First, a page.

[Sugar-devel] [IAEP] SLOBs Position on SoaS
philippe at gcal.net
Wed Sep 16 15:49:28 EDT 2009
First, by secondary, I did not mean to imply second class. I use KDE on both
Ubuntu and Fedora. And I know they are not in anyway second class citizens
on either distribution. In this case, secondary meant alternate, other,
whatever is not the default. I apologize if I wasn't clear.
It seems clear that you would prefer that Sugar be only an upstream desktop
environment, packaged by the distributions. Sugar could then be deployed as
an alternative desktop by anyone using any distribution containing Sugar
packages. And, anyone, even Sugar Labs could make a spin or a remix at will.
Basically doing the same thing as Gnome or KDE or XFCE. This is certainly a
valid strategy, just not the one I would pursue. I keep remembering the
title of a book about Jack Welch and GE: "Control your destiny or someone
else will". I do believe that Sugar Labs needs to have a product in order to
control its destiny.
I admit to having some difficulties understanding why you would want to keep
Sugar as an upstream only. Perhaps the arguments have already been made.
I'm a late comer to the list so I am certainly unaware of what's been
discussed prior to my joining in July. If so could someone please give me a
pointer? Or a recap?
The trouble with common sense is that it is so uncommon.
On Wednesday 16 September 2009 10:58:23 Peter Robinson wrote:
> 2009/9/16 Philippe Clérié <philippe at gcal.net>:
> >> Isn't there a wider question first? the one that asks if Sugar Labs is
> >> actually interested in being a distributor rather than just an
> >> upstream.
> > Sugar Labs needs to be a distributor because:
> I disagree.
> > 1) You need a product to market. The comparison with Gnome does not
> > hold. There have always been distributions that made Gnome their
> > official desktop environment, even very early on. That is not the case
> > for Sugar. Whether in Fedora, Debian or Ubuntu, Sugar will always be a
> > secondary desktop at best.
> That is in fact completely incorrect. KDE is not the primary desktop
> in Fedora but there is a team that makes it a first class Desktop in
> Fedora. The team in sugar that deal with Sugar actually do most of
> their work in Fedora and then basically add a few minor things to make
> it SoaS. No reason they couldn't do all of that upstream, it also
> means that Sugar is definitely not a second class desktop in Fedora.
> Its basically the same class as that of SoaS.
> > 2) Sugar needs a dedicated distribution. Geeks will always be able to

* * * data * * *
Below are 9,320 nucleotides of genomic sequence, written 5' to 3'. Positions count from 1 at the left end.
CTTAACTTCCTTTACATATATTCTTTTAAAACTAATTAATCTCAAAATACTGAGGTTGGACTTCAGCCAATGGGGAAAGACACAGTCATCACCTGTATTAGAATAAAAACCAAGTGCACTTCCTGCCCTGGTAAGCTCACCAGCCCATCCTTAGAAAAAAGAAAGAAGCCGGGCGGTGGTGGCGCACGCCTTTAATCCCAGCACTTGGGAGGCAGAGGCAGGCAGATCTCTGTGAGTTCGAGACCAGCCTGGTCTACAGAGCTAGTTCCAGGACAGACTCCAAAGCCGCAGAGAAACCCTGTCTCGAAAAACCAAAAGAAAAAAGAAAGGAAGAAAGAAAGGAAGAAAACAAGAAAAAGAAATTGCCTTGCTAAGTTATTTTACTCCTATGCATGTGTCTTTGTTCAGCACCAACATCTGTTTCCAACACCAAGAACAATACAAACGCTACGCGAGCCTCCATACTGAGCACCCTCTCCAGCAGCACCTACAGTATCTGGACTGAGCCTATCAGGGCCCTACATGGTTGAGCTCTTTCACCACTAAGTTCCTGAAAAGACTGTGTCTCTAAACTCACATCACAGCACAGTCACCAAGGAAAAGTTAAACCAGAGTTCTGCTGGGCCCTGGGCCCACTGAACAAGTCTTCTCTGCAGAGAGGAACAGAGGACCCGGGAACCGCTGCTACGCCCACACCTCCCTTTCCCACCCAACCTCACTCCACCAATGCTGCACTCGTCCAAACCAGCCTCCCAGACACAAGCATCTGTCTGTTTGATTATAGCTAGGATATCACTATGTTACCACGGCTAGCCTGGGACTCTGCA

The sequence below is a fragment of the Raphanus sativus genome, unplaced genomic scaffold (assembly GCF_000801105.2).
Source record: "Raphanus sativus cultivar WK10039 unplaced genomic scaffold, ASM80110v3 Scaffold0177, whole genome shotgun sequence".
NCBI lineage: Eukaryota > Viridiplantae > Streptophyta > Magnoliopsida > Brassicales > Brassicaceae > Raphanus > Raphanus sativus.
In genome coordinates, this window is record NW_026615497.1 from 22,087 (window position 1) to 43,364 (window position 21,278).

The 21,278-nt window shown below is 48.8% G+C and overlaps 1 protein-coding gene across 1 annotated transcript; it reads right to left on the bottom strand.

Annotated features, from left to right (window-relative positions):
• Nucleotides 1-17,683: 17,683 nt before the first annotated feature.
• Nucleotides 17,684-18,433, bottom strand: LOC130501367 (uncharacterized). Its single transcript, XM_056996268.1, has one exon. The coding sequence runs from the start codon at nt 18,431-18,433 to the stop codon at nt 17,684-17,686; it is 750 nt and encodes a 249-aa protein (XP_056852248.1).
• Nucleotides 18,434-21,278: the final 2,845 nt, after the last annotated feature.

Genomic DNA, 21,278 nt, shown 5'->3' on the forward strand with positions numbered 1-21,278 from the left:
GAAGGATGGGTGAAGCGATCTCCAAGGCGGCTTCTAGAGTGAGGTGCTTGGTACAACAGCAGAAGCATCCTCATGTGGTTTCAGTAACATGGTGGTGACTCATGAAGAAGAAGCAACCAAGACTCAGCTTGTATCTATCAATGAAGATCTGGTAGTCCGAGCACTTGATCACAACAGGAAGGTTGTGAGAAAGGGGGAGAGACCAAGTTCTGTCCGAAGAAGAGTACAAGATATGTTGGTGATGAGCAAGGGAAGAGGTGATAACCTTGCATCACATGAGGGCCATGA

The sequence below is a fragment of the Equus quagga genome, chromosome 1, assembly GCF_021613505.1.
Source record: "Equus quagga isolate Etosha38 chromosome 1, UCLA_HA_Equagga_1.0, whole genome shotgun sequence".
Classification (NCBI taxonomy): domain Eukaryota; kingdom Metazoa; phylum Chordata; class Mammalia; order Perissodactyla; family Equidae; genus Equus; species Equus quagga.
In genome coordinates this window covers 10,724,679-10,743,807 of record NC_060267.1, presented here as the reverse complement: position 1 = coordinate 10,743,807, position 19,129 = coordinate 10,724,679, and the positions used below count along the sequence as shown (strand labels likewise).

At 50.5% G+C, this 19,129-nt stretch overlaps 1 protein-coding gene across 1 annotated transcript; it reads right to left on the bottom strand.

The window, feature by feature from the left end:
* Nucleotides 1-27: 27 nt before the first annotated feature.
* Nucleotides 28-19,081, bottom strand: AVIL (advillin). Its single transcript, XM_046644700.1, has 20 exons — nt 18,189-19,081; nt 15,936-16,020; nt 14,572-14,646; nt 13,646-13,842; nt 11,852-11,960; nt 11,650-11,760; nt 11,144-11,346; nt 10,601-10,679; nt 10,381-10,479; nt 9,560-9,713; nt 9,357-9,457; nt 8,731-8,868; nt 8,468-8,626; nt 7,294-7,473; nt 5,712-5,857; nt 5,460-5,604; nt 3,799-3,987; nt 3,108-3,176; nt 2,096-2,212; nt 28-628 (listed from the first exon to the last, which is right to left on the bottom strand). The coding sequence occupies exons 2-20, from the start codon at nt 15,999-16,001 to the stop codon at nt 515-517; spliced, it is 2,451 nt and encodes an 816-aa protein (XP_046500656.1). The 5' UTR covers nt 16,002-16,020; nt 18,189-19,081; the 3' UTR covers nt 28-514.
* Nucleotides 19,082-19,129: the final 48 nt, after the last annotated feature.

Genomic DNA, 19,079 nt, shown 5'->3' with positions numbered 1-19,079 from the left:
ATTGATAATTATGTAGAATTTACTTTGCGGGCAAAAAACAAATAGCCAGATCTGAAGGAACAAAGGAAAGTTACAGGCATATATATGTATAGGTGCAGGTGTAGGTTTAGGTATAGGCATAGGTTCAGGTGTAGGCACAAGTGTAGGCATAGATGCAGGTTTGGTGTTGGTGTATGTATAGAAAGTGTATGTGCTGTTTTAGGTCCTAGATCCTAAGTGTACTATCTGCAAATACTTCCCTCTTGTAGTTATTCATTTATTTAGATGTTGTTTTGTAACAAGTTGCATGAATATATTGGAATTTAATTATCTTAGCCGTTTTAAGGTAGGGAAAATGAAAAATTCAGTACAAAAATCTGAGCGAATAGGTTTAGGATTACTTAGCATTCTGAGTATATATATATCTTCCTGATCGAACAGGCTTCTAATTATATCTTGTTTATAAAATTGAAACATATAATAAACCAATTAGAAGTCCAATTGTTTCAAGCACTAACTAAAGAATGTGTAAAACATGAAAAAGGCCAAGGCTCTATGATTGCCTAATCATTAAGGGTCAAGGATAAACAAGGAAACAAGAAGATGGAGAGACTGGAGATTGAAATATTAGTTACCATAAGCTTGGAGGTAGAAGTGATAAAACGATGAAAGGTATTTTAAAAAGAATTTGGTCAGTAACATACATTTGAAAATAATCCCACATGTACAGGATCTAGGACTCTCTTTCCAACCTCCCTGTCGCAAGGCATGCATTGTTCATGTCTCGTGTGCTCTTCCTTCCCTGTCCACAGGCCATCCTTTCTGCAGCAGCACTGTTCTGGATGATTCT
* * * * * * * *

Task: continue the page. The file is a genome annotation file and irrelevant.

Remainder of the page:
> > navigate distributions installation procedures to choose Sugar as a
> > desktop. I am afraid that is not the case for the vast majority of
> > teachers out there. They need something that they can pick up and run
> > with.
> There's nothing to stop that from happening in another distribution.
> You could easily have "Fedora Sugar Desktop" and have it basically
> exactly the same stability and ability to run off a USB stick etc.
> Also in my experience of doing a pilot in the UK a lot of teachers are
> confused by "Sugar on a Stick" and you basically get blank looks and
> they have no idea how to boot their laptop or any other device off a
> USB stick. They see them as a way of moving documents around, not
> something to run a OS from.
> > 3) A distribution can be a source of revenue. Inevitably, as the
> > developers of Sugar, you will be asked to provides services in one form
> > or another. You'll want a distribution you control for efficiently
> > doing that.
> It can be, but is there plans to?
> > 4) Maintaining a distribution is an invaluable experience. You'll hit
> > integration bugs before they are discovered downstream and those
> > reported by downstreams will ring a bell and be easier to find and fix.
> And in the reverse of that argument by using an upstream such as
> Fedora you don't need to learn about all those issues or you can use
> all the learning that Fedora or another distro has gained by
> supporting millions of existing users and hence you don't need to
> re-invent the wheel hence saving a lot of engineering time.
> > 5) A distribution will give you control. Other integrators won't
> > necessarily follow your philosophy in how Sugar is packaged and/or
> > deployed.
> That's certainly not the case in Fedora. The Fedora and Sugar
> philosophy in most cases is very similar.
> > There are probably other good reasons that people can come up with.
> > The last thing I'd like to add is that it's not an either/or
> > proposition. Sugar Labs needs to be *both* upstream and a distributor.
> That depends on which way you look at it actually. There's advantages
> to both approaches.
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